MINNEAPOLIS -- Devin Smeltzer describes himself as “usually, very high energy” and “on the edge of that spaz.”
But when he took the Target Field mound on Tuesday evening for his Major League debut, he was the calmest he had ever been.
“Tonight, I felt like I’d done it a million times,” Smeltzer said.
With the eyes of 21 friends and family members in the stands on him, the 23-year-old left-hander stared in at Lorenzo Cain before he stepped back with a right foot clad in a dark blue and white stirrup sock, rocked and delivered a 90-mph fastball that was fouled off. Three changeups later, Cain flailed and missed for Smeltzer’s first career strikeout.
From there, he was off and running.
Smeltzer held a powerful Brewers offense to only three hits in six scoreless innings as he struck out seven in a debut to remember, as a long journey that transcended the baseball world came to its culmination on a chilly night in Minneapolis as the Twins defeated the Brewers, 5-3.
“I’ve always joked it’s a round ball and a round bat no matter what level you go to,” Smeltzer said. “Trusting myself and trusting the process and putting in my work, day in and day out, I had the confidence.”
There wasn’t anything overpowering in Smeltzer’s arsenal, but he kept Brewers hitters off-balance by attacking the zone with his fastball, changeup and curveball as he navigated his 69-pitch outing without issuing a walk.
“If you take your best stuff and throw strikes, you can get a lot of guys out,” Smeltzer said. “Where before, I was very analytic. Sometimes, you've just got to go at them with your best stuff and trust your gut.”
His catcher, Jason Castro, said that Smeltzer had claimed in their meeting before the game to be primarily a fastball-changeup pitcher, but the southpaw also got one of his seven strikeouts with his curveball, which he threw for 15 of his 69 pitches against the Brewers.
“I thought his breaking ball was just as good tonight,” Castro said. “Executed really well with the locations we were trying to go. I was very impressed.”
The wiry lefty found trouble in the second inning, when Yasmani Grandal hit a leadoff triple, but he worked out of it by striking out Mike Moustakas before inducing a groundout and a flyout to emerge unscathed. Two innings later, he allowed a leadoff double to Ryan Braun, but a fly-ball double play helped him escape with only a five-pitch inning.
After a six-pitch fifth inning, he capped off his outing by striking out both Cain and defending National League Most Valuable Player Christian Yelich in the sixth. Smeltzer pumped his fist and yelled as he walked off the front end of the mound.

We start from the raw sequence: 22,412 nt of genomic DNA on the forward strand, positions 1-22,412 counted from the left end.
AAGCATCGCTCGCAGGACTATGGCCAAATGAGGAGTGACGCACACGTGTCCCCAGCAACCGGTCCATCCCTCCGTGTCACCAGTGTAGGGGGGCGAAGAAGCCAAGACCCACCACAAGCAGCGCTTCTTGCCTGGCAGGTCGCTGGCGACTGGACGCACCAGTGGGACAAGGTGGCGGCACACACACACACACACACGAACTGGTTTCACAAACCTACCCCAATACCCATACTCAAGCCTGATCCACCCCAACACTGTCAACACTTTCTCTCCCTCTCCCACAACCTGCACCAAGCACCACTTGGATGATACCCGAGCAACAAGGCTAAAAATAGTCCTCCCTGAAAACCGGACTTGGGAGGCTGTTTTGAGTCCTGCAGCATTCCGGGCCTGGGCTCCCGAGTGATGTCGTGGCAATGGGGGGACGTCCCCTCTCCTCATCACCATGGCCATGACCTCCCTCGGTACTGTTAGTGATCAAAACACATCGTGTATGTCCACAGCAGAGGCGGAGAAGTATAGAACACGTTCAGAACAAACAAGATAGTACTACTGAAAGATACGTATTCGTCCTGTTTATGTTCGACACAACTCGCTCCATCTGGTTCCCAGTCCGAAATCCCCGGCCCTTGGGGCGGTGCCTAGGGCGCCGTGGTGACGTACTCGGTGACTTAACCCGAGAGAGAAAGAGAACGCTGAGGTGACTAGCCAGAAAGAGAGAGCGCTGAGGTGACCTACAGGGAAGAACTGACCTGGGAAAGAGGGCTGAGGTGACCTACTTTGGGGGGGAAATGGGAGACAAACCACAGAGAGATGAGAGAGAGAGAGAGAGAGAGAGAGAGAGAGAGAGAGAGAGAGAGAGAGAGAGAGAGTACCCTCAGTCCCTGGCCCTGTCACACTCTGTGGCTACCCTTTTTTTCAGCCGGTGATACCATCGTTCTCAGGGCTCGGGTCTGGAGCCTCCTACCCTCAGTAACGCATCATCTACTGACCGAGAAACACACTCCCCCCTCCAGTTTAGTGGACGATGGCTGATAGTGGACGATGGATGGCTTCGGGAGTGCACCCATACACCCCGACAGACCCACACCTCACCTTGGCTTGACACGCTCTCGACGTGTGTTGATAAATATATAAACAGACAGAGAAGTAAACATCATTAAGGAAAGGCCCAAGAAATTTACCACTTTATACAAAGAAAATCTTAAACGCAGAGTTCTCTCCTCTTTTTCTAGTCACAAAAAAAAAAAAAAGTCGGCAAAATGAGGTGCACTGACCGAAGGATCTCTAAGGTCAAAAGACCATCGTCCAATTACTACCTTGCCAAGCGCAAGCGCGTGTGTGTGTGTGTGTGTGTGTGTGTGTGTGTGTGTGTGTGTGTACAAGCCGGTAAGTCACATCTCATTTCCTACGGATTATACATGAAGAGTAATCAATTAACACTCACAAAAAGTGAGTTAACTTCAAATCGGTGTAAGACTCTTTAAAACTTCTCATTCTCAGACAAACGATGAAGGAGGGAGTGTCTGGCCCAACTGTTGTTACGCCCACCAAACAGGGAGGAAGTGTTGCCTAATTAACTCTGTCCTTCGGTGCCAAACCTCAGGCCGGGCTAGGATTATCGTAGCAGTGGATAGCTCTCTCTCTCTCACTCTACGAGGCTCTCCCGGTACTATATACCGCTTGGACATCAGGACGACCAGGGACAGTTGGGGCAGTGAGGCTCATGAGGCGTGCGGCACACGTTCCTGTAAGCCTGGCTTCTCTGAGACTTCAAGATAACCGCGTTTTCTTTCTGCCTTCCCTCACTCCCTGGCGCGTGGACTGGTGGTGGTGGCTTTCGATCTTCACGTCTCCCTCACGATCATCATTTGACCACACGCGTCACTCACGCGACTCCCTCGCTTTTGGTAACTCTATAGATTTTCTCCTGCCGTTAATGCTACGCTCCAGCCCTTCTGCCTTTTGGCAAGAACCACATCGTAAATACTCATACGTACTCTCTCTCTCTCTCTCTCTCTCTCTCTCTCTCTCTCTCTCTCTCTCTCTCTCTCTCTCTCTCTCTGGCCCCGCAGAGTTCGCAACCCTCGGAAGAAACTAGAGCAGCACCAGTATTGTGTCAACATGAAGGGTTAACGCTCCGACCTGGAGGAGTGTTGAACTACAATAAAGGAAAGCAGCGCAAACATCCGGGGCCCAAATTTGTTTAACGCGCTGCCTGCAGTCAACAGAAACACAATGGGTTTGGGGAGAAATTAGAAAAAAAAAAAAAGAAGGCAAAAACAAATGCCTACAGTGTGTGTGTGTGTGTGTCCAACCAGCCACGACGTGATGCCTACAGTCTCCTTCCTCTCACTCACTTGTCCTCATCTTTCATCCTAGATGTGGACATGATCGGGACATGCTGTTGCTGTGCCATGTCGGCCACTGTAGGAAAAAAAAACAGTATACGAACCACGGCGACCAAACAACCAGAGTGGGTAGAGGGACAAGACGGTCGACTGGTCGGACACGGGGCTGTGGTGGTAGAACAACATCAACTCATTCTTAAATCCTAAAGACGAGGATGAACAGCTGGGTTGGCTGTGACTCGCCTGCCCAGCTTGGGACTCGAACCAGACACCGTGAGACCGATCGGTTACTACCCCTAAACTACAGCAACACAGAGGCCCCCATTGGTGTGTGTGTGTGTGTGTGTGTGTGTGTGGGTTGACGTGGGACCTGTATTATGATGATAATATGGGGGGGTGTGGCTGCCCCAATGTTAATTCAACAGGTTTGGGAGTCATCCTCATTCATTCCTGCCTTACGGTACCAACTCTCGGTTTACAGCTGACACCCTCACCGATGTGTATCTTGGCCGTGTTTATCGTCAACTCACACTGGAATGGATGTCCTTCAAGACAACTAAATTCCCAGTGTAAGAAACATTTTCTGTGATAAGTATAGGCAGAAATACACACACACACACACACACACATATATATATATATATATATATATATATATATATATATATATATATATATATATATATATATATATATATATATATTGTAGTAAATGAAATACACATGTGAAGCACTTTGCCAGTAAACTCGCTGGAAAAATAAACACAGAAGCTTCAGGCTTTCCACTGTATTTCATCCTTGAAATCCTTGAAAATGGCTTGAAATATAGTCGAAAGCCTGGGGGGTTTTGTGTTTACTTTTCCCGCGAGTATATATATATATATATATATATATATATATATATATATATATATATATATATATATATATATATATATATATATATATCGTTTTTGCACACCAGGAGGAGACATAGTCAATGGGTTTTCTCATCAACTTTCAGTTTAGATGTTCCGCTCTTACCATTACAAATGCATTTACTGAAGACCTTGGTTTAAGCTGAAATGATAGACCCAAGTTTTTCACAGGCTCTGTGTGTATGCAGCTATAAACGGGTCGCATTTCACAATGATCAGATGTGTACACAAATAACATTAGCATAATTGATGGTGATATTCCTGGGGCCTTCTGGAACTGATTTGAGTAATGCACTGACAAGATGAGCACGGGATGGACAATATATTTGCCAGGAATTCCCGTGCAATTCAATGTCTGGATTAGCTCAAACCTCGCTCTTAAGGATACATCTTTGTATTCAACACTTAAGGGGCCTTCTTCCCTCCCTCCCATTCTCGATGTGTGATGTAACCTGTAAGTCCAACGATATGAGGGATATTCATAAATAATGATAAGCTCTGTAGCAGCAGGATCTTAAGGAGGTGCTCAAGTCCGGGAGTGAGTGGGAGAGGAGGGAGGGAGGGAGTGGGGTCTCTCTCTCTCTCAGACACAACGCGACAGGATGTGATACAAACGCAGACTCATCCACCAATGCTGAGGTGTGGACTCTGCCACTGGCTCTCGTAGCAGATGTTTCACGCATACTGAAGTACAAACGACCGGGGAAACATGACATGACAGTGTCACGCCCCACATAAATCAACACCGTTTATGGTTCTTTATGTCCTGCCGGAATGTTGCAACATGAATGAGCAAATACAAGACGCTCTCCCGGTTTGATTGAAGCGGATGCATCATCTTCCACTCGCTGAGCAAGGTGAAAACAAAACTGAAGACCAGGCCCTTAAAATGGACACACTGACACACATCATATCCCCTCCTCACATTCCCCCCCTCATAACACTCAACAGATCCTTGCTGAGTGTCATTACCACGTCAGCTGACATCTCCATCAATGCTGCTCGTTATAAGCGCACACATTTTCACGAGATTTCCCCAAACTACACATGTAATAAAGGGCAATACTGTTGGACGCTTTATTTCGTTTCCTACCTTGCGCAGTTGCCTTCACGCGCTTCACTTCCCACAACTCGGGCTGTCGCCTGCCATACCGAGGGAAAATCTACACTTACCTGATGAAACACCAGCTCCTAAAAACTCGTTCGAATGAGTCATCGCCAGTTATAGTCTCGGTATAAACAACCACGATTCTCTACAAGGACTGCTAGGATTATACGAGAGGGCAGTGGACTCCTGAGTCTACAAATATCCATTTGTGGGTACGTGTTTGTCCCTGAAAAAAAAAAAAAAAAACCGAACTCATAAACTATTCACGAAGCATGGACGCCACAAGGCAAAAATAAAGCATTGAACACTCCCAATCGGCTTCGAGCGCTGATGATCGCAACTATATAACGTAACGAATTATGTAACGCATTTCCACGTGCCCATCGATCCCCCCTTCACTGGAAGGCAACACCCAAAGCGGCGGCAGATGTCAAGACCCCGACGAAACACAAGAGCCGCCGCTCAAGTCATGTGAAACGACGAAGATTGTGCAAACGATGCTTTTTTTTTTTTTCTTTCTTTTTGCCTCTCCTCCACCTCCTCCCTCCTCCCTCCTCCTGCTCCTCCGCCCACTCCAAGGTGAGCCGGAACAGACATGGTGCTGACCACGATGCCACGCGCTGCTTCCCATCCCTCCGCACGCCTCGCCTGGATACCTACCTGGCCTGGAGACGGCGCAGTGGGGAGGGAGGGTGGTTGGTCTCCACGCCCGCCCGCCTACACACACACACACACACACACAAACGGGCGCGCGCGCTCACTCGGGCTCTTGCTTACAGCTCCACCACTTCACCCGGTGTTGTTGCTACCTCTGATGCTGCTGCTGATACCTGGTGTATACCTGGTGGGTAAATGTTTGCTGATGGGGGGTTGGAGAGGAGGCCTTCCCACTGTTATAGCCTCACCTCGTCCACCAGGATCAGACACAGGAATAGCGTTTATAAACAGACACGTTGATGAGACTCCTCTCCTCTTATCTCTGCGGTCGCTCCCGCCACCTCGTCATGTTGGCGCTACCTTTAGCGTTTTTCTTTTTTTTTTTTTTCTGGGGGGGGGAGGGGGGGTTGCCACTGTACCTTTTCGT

He walked into the first-base dugout to a standing ovation from a crowd of 27,120 at Target Field and received a big hug from manager Rocco Baldelli.
“It was pretty awesome,” Baldelli said. “He did everything he set out to do in his start. He just continually made good pitch after good pitch. He executed his plan very well. He had command of all of his pitches. He had the good fastball that he moved around the zone. His breaking ball was just a good, solid pitch, and the changeup got some swings and misses. It was a really fun experience just watching him keep rolling out there inning after inning and getting the job done.”
Smeltzer became only the fifth Twins pitcher -- and fourth starter -- since the franchise moved to Minnesota to throw at least six scoreless innings in his Major League debut. He joined Andrew Albers (2013), Anthony Swarzak (2009), Eric Milton (1998) and Jeff Holly (1977).
Though Smeltzer, a fifth-round selection by the Dodgers in the 2016 MLB Draft, had been a quick riser through the Minor Leagues and made his domination of the Brewers on Tuesday look smooth, it had been by no means an easy path to the Majors.
Smeltzer survived a childhood cancer battle, with pelvic rhabdomyosarcoma, and finally sent the disease into full remission in 2012.
"I put a lot into that backstory,” Smeltzer said. “It's made me into the man I am today, on and off the field. I know that tomorrow, between the lines, may not happen. It's been told to me before, and I don't take a day for granted out there. So I put a lot into that, and my family goes with that, and pretty much everything I've been through has turned into hard work and determination and putting my nose down and working a lot and just keep pushing."
According to Smeltzer, his family is “all extremely emotional people,” and that his wedding to his wife, Brianne, had been “75 percent laughing and the rest bawling our eyes out.”
And it was a similar scene when the FOX Sports North cameras found Smeltzer’s parents, Tim and Christina, amidst the crowd of his family and friends in the stands of Section 113 behind home plate. They were holding back tears as they talked about the emotion behind every strike and every strikeout.
“It’s everything he wanted his whole life,” said Tim Smeltzer during that interview. “This is it. He’s worked for everything he’s got. … You tell Devin, ‘No,’ he’ll prove you wrong. Every time. And he’s done that all this year.
“It’s just amazing to watch him here,” he continued, his voice trailing off. “He’s got everything he needs. He’ll be fine.”